Keep things positive and focused on the end goal: moving to a new place less encumbered by a lifetime of items. Plus, it can be gratifying to give treasured items to people who appreciate them.

Radeck’s advice: Individuals can choose heirlooms to give to family members on birthdays and holidays. If a college grad or divorcing relative is setting up a new household, that’s the perfect time to offer them kitchen or living room basics — from pans and utensils to lamps or a coffee table. (Just not the china cabinet. No one wants that.)

Think positively, about meaningful items the individual wants in their life going forward, rather than what needs to be disposed of, Radeck says. “With more time to process, downsizing is so much easier and gratifying for everyone.”

Downsizing Resources


Search for “downsizing” on the AARP website for resources on what to get rid of and how to guide family conversations. AARP also has a useful book, Downsizing the Family Home, and accompanying workbook.

National Association of Senior Specialty Move Managers

Move managers specialize in transitions associated with senior moves, from organizing, sorting, and unpacking to saving money and reducing stress.
</div style=”background-color: #e6b5a1; padding: 2% 5%;”>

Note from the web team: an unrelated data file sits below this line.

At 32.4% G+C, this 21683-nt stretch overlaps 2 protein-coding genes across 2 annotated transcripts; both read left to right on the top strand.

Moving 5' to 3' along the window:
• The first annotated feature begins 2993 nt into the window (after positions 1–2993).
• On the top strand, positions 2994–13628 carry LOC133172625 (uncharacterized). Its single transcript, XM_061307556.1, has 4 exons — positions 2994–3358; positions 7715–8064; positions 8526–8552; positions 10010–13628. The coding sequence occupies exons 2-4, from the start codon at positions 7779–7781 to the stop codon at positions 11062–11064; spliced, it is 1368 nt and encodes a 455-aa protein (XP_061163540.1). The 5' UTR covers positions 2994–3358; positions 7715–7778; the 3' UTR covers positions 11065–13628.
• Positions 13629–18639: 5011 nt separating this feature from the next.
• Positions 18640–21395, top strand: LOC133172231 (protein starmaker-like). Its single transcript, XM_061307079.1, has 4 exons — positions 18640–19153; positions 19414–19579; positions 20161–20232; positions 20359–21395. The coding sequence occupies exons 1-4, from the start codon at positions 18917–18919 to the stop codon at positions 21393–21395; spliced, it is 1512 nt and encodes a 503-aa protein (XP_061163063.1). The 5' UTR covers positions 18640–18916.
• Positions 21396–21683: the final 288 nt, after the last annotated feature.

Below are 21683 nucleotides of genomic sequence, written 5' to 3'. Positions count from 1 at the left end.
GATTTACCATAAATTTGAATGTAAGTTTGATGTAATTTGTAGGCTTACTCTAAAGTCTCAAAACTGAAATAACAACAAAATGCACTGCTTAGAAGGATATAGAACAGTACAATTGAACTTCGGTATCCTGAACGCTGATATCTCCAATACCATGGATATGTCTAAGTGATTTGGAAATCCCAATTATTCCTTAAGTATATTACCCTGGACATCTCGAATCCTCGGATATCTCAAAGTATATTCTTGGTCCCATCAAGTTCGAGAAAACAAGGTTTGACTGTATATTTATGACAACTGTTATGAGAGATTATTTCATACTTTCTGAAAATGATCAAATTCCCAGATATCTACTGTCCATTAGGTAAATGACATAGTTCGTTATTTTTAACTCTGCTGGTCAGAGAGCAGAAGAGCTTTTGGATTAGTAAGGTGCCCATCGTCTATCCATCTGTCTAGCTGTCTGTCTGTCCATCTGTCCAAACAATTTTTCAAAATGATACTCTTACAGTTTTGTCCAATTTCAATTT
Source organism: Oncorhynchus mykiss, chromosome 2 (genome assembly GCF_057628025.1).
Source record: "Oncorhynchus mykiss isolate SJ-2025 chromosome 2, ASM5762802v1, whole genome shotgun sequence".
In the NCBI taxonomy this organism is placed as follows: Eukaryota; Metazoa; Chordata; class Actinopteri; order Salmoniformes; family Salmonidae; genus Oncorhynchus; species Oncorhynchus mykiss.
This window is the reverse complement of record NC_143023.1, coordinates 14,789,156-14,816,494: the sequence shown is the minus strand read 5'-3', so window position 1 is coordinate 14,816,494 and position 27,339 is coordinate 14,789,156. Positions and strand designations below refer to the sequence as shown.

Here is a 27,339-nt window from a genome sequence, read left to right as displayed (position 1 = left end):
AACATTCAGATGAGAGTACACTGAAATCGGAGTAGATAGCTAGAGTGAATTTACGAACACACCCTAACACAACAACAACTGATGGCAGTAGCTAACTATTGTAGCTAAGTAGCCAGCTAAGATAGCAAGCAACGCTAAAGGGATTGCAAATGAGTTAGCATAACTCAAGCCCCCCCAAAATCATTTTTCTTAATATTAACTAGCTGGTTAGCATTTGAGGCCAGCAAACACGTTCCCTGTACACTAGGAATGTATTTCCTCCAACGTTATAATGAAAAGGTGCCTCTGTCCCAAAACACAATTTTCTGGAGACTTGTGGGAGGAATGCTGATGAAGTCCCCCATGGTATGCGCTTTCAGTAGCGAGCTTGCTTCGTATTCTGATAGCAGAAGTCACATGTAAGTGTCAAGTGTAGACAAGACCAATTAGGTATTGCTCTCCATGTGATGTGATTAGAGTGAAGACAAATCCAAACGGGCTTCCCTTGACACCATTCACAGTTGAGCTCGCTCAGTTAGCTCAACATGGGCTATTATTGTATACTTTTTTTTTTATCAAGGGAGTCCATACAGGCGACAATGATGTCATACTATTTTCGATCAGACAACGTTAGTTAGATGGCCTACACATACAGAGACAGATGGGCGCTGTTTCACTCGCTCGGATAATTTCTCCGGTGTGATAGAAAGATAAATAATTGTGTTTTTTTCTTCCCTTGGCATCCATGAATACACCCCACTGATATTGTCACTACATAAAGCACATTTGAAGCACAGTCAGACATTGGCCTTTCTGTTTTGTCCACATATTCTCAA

Best Advice from the Experts

For the older adult downsizing:

Have a family conversation. “People often don’t know what items their kids want,” says Marnie Dawson, owner of Chicago’s Dawson Relocation Services. “Be real and honest. Over the holidays, maybe you can tag possessions, make a list, make a spreadsheet, whatever works.”

Don’t wait to give things away. “If an adult child wants the dining table that’s going to your new place, that’s a no. But if you weren’t planning to keep the tablecloths your daughter likes, let her have them now,” Dawson says.

For the family caregiver:

Step back. “Empower the person who needs the help. Let them be in charge,” says Mary Beth Radeck, owner of Caring Transitions Chicago NWS. “Get a third party to help so you’re not telling them what to do, which often demotivates by undermining the senior’s personal power and hurts your relationship, just when you’re needed the most.”

Frame matters positively. “Talk respectfully about the great new life ahead, to help see the way forward and avoid a sense of ‘They’re taking my house away! Who wants to live in an apartment?’ which can wear away their self-esteem,” Radeck says.

Focus on items that are touchstones. “Instead of [going through] every single thing in the house, help to select what they feel truly defines them — what they would never leave behind,” Radeck says. “This will free them immensely.”

Check your personal opinions. Be positive and supportive. If it’s impossible to downsize enough, get a storage unit, even if that means keeping more than you planned. “It’s not a failure, because the most important thing has been preserved, your relationship,” Radeck says.